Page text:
A new observational study published in the Heart and Stroke Foundation’s journal Stroke found that the fitter you are in middle age, the less likely you are to have a stroke after the age of 65. So those excuses about it being too late to start, or you’re too old to get in shape or (insert excuse here) are null and void.
Researchers classified 19,815 adults between the ages of 45 and 50 according to their fitness level, and found that those with the highest level of fitness had a 37% lower risk of stroke after age 65, compared to their counterparts with the lowest level of fitness. Even after accounting for typical stroke risk factors like high blood pressure, type 2 diabetes and atrial fibrillation, the results remained the same.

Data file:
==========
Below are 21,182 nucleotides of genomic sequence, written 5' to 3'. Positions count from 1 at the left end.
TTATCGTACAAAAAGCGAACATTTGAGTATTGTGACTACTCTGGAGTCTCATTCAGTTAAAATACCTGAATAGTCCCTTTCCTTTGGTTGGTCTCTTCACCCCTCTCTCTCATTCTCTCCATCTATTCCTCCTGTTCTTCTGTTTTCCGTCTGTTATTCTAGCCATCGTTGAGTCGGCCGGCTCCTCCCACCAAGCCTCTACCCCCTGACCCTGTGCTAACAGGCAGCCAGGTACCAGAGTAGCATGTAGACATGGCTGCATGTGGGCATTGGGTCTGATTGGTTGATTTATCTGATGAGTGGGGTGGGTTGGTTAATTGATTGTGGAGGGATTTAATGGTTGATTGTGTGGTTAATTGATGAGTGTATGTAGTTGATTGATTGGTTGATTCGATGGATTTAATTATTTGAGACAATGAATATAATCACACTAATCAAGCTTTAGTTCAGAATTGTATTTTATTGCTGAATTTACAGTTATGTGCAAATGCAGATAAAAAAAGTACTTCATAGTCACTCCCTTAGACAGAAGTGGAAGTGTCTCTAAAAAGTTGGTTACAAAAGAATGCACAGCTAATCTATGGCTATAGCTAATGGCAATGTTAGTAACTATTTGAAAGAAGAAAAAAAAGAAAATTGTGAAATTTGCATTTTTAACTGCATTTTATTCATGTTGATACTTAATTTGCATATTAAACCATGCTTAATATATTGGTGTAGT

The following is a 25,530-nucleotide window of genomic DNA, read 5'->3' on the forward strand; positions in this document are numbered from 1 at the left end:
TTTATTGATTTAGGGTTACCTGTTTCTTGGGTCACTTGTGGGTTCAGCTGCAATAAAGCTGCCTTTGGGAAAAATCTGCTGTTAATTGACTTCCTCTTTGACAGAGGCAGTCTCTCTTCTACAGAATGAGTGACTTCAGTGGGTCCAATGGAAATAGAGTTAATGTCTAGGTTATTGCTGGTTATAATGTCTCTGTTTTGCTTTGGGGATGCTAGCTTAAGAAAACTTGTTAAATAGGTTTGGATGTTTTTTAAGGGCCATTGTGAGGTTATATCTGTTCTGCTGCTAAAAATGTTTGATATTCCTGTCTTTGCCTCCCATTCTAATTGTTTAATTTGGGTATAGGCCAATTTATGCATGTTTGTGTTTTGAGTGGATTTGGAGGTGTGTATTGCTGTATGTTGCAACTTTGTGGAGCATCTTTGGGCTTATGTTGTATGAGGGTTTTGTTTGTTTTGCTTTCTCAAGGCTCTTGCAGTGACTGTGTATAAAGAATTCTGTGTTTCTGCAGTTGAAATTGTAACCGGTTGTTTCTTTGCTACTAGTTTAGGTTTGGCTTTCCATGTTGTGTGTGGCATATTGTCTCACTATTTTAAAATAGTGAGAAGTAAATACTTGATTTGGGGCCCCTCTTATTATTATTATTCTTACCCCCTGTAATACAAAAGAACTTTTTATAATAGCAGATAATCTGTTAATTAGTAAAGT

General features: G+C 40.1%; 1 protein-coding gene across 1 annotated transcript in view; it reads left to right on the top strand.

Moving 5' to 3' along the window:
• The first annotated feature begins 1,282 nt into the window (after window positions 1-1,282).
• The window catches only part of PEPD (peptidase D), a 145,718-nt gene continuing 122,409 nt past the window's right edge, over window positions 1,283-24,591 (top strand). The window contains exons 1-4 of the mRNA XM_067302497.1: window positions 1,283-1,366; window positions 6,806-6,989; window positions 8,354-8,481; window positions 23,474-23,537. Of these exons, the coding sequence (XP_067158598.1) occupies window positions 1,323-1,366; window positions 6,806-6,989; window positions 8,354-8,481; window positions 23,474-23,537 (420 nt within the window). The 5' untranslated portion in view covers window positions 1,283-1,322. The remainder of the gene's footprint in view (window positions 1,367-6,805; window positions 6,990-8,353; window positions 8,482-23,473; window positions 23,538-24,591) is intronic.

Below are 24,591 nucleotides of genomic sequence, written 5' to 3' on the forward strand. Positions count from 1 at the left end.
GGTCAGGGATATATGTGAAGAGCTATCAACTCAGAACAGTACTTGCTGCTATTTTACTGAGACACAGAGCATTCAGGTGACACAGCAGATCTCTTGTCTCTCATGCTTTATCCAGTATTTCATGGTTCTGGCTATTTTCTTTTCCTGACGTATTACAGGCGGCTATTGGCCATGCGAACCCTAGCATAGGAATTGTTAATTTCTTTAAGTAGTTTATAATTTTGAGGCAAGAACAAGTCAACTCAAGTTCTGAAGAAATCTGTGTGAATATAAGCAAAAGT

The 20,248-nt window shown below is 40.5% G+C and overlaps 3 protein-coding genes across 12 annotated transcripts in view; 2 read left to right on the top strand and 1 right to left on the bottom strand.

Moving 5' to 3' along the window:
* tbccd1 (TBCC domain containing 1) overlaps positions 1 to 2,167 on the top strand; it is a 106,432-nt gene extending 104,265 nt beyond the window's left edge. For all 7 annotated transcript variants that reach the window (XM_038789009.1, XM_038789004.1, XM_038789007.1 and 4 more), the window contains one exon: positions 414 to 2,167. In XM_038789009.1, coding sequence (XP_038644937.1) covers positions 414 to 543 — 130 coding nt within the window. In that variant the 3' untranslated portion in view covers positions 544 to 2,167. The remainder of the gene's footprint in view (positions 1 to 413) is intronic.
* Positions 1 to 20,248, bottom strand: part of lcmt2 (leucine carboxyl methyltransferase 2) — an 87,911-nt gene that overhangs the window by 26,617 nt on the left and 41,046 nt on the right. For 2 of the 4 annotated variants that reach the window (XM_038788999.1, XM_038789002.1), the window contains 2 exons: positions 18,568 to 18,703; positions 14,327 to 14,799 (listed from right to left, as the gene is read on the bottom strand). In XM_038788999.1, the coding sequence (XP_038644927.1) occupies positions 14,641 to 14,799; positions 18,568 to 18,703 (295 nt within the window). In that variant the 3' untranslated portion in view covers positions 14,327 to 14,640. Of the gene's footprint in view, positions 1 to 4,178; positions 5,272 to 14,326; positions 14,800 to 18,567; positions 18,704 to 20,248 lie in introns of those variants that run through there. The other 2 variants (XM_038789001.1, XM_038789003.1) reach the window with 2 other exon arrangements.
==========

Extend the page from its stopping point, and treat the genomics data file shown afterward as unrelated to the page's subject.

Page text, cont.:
“We all hear that exercise is good for you, but many people still don’t do it. Our hope is that this objective data on preventing a fatal disease such as stroke, will help motivate people to get moving and get fit,” said Ambarish Pandey, MD, the first author of the study and a cardiology fellow at the University of Texas Southwestern Medical Center in Dallas, Texas.
The American Heart Association recommends 150 minutes of moderate exercise or 75 minutes of vigorous exercise weekly. As a rule of thumb, exercise thirty minutes a day, five times a week, for better overall cardiovascular health.
So, as they say, carpe diem. It’s never too late to make the healthy choice. If you’ve recently started cycling, jogging or any other physical activity and you’d like to share, tag us in on Instagram or Facebook!